The mountain climber can be performed as pictured above with
and alternating lunge type pattern, or even by basically
running in place with your hands on the ground depending on
the training effect that you are targeting. The mountain
jumper is another alternative similar exercise that adds an
additional focus on the abdominals.
abs, legs (rectus abdominis, hamstrings)
Description: For the
mountain climber, begin with your hands on the ground and one
foot forward with the knee close to the chest. Jump your
hips up to allow you to change positions with the alternate
leg. The mountain jumper is basically a squat thrust,
without the squat. Go from a pushup position and jump
your feet forward with your knees near your chest.
Reach Out and Touch
Which is exactly what my intension has been with the
website, podcast, YouTube channel, Facebook group, and pretty much
everything that I've done under the TODAY! Fitness umbrella. Since
I don't have to rely on my personal training as my primary source of
income, I get to focus my efforts on helping people by trying to provide
useful information that can help them to better their workouts and
exceed their goals. There's something to be said for the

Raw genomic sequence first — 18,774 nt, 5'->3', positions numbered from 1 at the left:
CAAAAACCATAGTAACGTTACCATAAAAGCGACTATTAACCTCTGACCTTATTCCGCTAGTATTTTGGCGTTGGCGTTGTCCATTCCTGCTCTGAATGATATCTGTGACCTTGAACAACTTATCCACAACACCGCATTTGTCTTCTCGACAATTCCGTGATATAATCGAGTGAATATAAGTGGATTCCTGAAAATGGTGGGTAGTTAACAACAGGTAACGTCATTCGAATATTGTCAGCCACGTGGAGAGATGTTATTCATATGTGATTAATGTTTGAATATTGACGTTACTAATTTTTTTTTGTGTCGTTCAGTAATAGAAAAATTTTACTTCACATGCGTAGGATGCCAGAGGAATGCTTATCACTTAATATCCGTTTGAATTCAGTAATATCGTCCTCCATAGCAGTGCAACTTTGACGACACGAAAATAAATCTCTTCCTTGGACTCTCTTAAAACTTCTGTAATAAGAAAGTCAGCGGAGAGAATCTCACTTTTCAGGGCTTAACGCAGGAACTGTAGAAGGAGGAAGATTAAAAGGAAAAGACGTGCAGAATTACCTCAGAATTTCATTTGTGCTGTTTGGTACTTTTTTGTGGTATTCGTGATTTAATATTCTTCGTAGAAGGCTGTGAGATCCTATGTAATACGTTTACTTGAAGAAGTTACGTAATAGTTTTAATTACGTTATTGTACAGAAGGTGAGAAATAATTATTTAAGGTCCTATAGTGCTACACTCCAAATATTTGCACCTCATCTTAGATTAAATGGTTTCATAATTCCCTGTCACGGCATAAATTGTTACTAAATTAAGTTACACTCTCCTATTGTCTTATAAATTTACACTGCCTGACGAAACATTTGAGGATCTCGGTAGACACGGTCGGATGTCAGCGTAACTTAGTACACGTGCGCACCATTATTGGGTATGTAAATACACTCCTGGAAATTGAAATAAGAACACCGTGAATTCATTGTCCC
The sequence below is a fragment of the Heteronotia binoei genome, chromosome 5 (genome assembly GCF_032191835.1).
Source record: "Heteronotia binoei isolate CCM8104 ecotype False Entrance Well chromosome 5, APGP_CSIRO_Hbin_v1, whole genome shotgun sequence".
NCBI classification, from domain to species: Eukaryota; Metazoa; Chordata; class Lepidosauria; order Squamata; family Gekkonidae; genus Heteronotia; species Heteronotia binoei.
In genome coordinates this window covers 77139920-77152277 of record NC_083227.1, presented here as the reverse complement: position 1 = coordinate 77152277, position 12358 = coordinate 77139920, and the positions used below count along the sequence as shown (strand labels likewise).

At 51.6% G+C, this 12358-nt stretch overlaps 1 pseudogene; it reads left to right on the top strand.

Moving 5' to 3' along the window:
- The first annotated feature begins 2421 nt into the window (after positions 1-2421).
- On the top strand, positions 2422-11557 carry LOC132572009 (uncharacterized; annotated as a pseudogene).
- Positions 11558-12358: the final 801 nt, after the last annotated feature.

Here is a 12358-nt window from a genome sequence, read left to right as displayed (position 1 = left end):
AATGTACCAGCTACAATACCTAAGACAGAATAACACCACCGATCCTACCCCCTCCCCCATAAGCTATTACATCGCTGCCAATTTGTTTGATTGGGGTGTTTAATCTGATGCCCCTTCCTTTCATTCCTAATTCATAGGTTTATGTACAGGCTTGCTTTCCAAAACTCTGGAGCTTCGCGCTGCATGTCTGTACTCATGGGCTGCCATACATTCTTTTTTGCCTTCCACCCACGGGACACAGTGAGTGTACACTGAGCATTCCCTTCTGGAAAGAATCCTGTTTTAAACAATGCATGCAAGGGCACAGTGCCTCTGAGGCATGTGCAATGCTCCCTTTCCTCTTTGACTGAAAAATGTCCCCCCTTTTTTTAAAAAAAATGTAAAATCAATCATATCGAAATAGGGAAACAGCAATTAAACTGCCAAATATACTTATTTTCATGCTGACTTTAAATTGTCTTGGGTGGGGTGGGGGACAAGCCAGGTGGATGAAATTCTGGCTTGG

satisfaction that you get from doing what you love to do : )
I know that many of you may not find this as interesting
as me, but since it's my newsletter, I figured there's nothing you can
do about it (except unsubscribe) so I'll take the time to give you a
quick overview on the TF Stats to date ; )
todayfitness.net at the end of 2005 and
The Day After Yesterday eNewsletter in
January 2006. For the todayfitness.net website, the average hits per
month were over 128,000 in May with around 10,000 visits (4,100 hits per
day, 312 visits per day). It's funny when I look at what people
are searching for when they happen upon the site. The top 5
strings have to do with the homemade fitness equipment with chin-up bar,
suspension straps, and kettlebells being the most searched. And
after all that effort that I put into the exercises : ( Email
distribution of the monthly eNewsletter is roughly 350 peeps in addition
to anyone who hits the page directly from the website.
I only started the
TODAY! Fitness Facebook group a few
months ago, but we have roughly 50 members to date and membership has
steadily been increasing. Next step it to get some open dialog on
the group for more blog type discussions.
I currently have 14 videos posted on YouTube under the
TodayFitness and I try to add one or
every month. The TodayFitness channel has over 30 YouTube
subscribers and adding more each week. The Ab Circuit video that I posted up there has over
1,500 views in the past year.
TODAY! Fitness video podcast that I
recently posted on iTunes a few months ago has been impressive.
It's amazing how much larger the audience gets with this media channel.
Looks like the podcast generated over 7,000 hits in May,
although I still haven't been able to determine the number of
subscribers. Video content is similar to the YouTube channel, but
the audience is HUGE!
Anyhow, that's my update on the latest from TODAY!
Fitness. Part of the reason for this is to give you a heads up